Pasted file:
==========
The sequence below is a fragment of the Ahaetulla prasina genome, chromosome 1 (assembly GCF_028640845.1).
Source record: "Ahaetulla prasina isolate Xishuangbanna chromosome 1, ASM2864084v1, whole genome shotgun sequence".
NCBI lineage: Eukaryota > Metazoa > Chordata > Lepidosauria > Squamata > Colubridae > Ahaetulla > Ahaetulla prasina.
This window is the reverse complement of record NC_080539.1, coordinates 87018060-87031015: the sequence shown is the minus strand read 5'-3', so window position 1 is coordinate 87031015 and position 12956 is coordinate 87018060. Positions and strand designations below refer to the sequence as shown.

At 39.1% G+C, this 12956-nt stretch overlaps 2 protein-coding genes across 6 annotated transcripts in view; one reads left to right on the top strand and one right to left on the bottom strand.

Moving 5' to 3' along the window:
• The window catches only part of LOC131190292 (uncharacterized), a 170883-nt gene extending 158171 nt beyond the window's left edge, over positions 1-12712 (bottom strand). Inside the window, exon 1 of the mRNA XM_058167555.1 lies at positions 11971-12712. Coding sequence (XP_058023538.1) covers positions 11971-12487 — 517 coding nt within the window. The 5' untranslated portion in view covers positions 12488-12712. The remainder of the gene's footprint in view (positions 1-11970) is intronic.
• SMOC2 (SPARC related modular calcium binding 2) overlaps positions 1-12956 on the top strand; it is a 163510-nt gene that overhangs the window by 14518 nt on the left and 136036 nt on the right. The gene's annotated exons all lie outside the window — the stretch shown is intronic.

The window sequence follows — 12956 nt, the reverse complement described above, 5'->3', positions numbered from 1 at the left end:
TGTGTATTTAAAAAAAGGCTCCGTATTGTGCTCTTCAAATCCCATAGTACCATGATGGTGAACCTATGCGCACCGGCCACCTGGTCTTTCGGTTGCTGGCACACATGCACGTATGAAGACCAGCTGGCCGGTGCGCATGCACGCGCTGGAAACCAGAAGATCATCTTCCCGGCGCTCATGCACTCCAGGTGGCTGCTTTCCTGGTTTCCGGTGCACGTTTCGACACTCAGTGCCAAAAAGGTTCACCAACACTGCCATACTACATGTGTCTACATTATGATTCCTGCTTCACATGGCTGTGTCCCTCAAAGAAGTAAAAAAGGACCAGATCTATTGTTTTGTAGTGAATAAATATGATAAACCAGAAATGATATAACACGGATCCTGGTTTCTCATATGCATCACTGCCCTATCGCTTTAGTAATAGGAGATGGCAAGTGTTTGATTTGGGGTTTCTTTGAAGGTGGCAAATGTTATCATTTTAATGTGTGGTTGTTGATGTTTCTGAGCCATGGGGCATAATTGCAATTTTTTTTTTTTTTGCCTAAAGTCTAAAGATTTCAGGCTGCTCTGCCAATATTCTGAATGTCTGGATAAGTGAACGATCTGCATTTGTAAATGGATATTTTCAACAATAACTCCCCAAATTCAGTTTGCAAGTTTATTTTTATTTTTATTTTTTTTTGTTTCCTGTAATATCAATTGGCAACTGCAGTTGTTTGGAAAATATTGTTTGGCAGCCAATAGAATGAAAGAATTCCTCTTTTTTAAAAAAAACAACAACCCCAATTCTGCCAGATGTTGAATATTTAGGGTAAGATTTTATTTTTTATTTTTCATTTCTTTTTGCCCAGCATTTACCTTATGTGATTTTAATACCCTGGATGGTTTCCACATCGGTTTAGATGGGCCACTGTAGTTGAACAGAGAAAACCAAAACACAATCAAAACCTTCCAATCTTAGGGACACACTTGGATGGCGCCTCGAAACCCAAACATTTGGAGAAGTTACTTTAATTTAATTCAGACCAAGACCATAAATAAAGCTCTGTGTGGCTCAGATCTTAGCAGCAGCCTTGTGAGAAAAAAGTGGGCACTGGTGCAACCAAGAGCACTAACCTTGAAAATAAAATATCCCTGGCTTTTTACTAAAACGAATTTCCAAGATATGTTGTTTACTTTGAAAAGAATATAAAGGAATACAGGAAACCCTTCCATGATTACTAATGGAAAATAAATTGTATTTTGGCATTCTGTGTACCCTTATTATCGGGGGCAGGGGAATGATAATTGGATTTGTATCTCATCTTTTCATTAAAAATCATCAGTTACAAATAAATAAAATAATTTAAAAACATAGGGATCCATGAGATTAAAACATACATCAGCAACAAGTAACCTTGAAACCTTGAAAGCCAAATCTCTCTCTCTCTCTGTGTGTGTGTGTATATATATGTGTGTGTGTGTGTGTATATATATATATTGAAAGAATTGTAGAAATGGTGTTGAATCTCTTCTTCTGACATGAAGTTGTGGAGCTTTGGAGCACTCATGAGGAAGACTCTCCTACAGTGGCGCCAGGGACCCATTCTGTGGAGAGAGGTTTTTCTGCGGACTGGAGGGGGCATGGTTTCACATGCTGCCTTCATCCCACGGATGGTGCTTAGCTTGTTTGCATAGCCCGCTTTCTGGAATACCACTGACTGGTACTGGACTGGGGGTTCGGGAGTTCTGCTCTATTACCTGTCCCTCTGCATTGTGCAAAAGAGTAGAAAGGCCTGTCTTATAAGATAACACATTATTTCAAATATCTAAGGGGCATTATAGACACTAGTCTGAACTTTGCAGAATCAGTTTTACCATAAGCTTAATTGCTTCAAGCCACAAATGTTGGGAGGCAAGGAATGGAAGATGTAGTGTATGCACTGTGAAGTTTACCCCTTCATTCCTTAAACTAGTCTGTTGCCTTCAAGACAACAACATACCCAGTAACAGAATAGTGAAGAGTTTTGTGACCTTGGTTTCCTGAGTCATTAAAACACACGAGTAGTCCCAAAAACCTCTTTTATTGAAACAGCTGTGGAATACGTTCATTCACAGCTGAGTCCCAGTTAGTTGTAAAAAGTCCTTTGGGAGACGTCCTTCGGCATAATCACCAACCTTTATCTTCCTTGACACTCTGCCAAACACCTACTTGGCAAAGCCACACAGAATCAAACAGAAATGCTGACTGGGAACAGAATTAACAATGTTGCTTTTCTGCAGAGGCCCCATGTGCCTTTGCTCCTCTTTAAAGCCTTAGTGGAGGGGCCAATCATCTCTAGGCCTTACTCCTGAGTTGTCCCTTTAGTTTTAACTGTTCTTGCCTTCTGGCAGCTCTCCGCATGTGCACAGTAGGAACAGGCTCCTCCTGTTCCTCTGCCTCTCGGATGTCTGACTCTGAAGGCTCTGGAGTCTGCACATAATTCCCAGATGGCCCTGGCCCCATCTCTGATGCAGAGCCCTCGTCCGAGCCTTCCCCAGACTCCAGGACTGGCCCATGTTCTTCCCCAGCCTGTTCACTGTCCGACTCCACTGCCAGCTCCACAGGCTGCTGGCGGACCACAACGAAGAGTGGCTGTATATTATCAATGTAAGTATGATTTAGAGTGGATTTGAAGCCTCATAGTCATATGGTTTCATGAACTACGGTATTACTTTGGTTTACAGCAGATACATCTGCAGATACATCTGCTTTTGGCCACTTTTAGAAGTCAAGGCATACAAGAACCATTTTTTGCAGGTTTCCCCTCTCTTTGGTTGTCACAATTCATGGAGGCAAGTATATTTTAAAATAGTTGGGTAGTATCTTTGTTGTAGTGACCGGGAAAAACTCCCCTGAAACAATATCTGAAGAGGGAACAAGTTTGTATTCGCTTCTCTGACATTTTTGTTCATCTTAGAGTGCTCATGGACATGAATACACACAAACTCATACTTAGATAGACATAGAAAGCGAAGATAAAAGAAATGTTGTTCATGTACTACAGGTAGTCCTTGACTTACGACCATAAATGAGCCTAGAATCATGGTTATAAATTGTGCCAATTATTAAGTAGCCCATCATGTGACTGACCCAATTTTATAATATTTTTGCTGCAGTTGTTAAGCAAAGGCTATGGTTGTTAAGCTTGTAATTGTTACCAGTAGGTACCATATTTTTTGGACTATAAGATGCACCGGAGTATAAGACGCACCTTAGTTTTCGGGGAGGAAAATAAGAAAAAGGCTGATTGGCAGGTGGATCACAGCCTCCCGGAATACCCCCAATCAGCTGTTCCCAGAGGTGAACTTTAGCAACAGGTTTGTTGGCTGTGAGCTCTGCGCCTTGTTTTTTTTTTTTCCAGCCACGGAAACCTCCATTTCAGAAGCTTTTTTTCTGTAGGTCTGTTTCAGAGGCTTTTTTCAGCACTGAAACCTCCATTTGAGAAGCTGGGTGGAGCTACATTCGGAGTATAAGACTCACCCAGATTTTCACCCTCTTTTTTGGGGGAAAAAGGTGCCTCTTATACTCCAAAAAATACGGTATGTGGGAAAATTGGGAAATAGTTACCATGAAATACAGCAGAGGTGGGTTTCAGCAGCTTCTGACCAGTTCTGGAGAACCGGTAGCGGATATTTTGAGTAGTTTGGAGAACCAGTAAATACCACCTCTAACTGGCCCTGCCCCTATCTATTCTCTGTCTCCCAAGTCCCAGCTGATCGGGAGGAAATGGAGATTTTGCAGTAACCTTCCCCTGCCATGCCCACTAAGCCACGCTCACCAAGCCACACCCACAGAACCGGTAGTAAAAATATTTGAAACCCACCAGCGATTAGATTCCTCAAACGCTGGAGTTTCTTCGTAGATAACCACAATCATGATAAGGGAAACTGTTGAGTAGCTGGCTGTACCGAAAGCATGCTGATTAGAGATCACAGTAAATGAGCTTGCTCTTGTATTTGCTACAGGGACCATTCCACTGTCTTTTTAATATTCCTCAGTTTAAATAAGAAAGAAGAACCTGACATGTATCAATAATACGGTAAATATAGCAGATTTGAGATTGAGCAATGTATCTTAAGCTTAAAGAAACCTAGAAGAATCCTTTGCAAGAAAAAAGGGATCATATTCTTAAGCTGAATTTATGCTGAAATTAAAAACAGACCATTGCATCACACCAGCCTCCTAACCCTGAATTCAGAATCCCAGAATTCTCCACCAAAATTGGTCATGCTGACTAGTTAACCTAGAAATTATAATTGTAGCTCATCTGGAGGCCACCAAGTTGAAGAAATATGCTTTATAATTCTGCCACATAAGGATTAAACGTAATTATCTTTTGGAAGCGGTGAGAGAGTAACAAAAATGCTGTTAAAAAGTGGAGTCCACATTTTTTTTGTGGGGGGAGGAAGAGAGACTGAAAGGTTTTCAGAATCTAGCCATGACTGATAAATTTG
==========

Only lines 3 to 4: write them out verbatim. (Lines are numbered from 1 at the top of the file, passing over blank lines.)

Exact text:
NCBI lineage: Eukaryota > Metazoa > Chordata > Lepidosauria > Squamata > Colubridae > Ahaetulla > Ahaetulla prasina.
This window is the reverse complement of record NC_080539.1, coordinates 87018060-87031015: the sequence shown is the minus strand read 5'-3', so window position 1 is coordinate 87031015 and position 12956 is coordinate 87018060. Positions and strand designations below refer to the sequence as shown.